Who will own the space stations? And will passengers be employees or tourists? Will space travel, if necessary to save humanity, only be available to those who can afford to pay? And is Bezos' time and money better spent trying to solve Earthly problems rather than seeking to escape them?

We don't know. There are plenty of unanswered questions and raging debates.

CNN's Rachel Crane asked Bezos about the pushback on Monday.

"They are largely right," Bezos said of critics who say billionaires should focus their energy — and money — on issues closer to home. "We have to do both. We have lots of problems here and now on Earth and we need to work on those, and we always need to look to the future. We've always done that as a species, as a civilization."

9:50 a.m. ET, July 20, 2021

The crew celebrated its successful spaceflight with champagne

The crew popped a bottle of champagne to celebrate their successful trip to space with the New Shepard, Blue Origin's rocket.

Jeff Bezos could be heard saying inside the capsule that it was the "best day ever" during his astronaut status check response.

WATCH THE MOMENT:

9:32 a.m. ET, July 20, 2021

Jeff Bezos: "Best day ever"

Blue Origin
Blue Origin

After landing safely back to Earth, Jeff Bezos could be heard saying inside the capsule that it was the "best day ever" in his astronaut status check response.

He said to 82-year-old pilot Wally Funk that the trip was "incredible," and she responded "it was!"

Jeff Bezos' brother, Mark Bezos, said "I'm unbelievably good" after landing.

9:36 a.m. ET, July 20, 2021

The crew is back on Earth and out of the capsule

After completing procedural status checks, the crew aboard the New Shepard stepped out of the just-landed capsule.

On board today's flight were Jeff Bezos, his brother Mark Bezos, pilot Wally Funk and 18-year-old Oliver Daemen.

Bezos came out of the capsule wearing his cowboy hat.

All crew members were greeted by their family members, who were standing next to the capsule, waiting for the gate to be opened.

WATCH:

9:34 a.m. ET, July 20, 2021

Blue Origin congratulates first astronaut crew

From CNN's Alyssa Kraus

Jeff Bezos and crew have officially landed after a successful flight to space, making these four members the first astronauts aboard a Blue Origin spacecraft.

"This first astronaut crew wrote themselves into the history books of space, opening the door through which many after will pass," Blue Origin tweeted.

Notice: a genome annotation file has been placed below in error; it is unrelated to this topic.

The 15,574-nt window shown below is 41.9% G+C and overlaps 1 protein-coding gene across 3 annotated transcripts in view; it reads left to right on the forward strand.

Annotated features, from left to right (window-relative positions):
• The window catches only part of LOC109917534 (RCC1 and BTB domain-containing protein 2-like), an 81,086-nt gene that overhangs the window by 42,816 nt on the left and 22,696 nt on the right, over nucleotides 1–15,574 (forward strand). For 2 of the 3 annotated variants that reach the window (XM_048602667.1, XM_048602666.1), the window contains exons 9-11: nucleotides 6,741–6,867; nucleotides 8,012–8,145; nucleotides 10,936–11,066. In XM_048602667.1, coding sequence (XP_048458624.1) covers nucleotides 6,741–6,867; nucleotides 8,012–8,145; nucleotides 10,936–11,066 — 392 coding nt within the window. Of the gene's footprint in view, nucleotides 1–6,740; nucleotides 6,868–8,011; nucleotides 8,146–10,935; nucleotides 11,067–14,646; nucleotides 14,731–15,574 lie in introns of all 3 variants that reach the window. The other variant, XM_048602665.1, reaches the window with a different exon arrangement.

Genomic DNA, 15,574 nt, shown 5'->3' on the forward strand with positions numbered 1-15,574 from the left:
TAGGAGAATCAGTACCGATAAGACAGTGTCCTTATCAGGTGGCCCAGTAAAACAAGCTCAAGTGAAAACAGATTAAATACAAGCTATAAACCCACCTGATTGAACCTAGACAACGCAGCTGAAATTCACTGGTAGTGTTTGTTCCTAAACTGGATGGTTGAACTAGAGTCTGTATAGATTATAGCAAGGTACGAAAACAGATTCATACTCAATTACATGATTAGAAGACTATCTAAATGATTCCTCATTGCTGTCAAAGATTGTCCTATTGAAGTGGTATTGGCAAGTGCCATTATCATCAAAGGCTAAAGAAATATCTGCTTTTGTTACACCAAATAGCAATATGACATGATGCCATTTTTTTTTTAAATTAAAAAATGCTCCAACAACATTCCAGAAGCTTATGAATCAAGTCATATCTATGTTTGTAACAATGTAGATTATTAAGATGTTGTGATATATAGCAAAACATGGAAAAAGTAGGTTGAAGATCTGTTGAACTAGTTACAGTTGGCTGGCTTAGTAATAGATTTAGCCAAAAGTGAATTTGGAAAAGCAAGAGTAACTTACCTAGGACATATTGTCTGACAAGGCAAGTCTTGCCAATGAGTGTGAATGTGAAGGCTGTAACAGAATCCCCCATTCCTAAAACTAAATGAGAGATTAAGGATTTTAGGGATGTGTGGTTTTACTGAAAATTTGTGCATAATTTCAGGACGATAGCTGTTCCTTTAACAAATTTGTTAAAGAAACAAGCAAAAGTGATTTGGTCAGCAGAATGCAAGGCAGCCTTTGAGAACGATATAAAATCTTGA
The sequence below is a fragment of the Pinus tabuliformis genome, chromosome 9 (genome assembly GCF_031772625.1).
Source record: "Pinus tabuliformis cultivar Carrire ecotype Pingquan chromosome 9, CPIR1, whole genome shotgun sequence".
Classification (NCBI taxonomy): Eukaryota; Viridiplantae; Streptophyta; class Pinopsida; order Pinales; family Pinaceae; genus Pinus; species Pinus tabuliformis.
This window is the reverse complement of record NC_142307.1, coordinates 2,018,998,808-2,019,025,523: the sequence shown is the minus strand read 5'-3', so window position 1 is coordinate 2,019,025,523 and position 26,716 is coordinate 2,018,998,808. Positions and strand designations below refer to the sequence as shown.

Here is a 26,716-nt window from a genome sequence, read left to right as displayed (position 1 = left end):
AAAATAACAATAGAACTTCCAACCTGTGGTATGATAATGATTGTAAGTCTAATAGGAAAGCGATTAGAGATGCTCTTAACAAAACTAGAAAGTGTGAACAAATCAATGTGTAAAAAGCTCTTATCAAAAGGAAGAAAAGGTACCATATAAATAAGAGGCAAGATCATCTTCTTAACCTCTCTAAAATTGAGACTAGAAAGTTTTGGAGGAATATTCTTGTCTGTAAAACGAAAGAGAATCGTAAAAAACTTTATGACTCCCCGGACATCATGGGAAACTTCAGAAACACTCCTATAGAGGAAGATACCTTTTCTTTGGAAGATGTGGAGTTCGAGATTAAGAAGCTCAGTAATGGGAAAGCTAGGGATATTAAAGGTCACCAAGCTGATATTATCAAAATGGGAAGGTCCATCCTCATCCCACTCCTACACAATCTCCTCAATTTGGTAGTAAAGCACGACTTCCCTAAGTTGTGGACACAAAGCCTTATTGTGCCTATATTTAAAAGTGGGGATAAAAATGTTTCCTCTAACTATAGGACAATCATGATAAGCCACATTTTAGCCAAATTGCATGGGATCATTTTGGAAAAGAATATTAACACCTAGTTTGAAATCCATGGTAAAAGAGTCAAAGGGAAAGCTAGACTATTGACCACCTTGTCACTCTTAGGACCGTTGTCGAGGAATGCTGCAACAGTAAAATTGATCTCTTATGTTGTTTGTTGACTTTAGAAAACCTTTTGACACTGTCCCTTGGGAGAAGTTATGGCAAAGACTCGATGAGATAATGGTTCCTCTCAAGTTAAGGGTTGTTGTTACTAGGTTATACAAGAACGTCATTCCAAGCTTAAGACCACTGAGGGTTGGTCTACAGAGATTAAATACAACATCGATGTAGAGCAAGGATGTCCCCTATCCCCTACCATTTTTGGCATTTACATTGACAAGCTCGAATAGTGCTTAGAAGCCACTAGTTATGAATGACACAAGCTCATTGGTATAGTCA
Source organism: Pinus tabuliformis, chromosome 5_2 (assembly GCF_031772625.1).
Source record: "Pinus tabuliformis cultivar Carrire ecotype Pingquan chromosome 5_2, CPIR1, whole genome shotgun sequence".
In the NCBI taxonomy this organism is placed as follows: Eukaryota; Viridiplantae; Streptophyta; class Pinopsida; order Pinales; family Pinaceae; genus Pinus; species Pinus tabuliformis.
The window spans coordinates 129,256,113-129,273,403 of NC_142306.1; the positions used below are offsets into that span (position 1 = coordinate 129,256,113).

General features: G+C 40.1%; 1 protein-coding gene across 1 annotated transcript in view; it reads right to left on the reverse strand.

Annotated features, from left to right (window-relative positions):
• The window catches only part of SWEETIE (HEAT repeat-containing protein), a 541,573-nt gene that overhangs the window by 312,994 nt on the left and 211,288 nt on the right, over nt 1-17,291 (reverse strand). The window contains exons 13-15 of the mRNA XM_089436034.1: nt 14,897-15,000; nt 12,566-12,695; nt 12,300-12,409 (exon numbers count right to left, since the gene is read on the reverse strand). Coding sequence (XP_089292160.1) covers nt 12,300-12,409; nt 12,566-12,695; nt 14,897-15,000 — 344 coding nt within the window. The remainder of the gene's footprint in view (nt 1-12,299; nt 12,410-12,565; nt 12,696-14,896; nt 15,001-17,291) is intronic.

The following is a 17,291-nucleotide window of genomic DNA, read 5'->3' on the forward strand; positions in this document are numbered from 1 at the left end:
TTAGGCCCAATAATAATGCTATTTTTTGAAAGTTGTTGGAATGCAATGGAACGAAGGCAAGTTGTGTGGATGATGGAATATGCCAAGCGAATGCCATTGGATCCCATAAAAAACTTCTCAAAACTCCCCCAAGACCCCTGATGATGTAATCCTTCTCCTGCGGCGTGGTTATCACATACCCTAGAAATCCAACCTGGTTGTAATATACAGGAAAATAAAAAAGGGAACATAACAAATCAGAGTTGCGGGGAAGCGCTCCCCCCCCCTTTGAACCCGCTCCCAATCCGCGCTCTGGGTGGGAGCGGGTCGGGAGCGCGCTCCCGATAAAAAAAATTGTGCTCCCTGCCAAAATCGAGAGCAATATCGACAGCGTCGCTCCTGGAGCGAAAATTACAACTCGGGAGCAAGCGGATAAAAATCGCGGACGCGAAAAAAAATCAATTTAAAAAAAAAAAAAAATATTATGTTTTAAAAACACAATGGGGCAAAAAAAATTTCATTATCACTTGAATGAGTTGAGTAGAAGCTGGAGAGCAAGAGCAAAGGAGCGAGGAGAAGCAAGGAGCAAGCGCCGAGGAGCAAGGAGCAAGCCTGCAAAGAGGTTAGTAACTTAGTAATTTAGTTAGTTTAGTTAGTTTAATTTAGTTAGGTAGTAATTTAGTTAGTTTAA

9:32 a.m. ET, July 20, 2021

And we have touchdown

Blue Origin
Blue Origin

The crew capsule just made its landing, kicking up a large cloud of desert dust. 

Before hitting the ground, the capsule uses what’s called a “retrothrust system,” which creates an air cushion under the gum-drop-shaped vehicle to further cushion to blow of landing. What’s more, each of the passengers’ seats also sit on top of scissor-like shock absorption mechanisms.  

On the livestream of the launch, an expert described it as a "soft touchdown," and "like sitting in a chair."

 WATCH:

9:28 a.m. ET, July 20, 2021

This is what the ride to space felt like for passengers, according to a former astronaut

From CNN's Elise Hammond

Retired Col. Chris Hadfield, a former astronaut, said passengers on the Blue Origin flight felt like a "big gorilla has been jumping on you and just threw you off a cliff" as the capsule rocketed into space to weightlessness.

"It's the ultimate dragster," he told CNN. "They're going to be shaking. Their back teeth are going to rattle."

He said the rocket will have to punch its way through the atmosphere so there will be a "whole bunch of vibration."

Then "there will be this instantaneous wham – and like magic, some big gorilla has been jumping on you and just threw you off a cliff, and suddenly you're weightless. They're all just about to experience that," he said.

He said these three minutes of weightlessness will go by very quickly.

"I think the real important thing is to just live it. Absolutely absorb, become hyper aware. Focus on what's going on around you," he said. "The difference of weightlessness and the amazing view out the window. You have to be a sponge, a human sponge, absorbing the magical experience."

9:21 a.m. ET, July 20, 2021

Touchdown for the booster rocket

The New Shepard rocket booster has made touchdown! 

The rocket booster created a sonic boom before returning to the ground in its upright position, using little fins to keep itself upright and oriented. Some breaks near the top of the rocket are also helping it slow down. 

About 3,000 feet above the ground the engine will relight, slowing it down to manageable speeds just before it hits terra firma.

Jeff Bezos and his fellow fliers, meanwhile, are still making their way back toward the ground.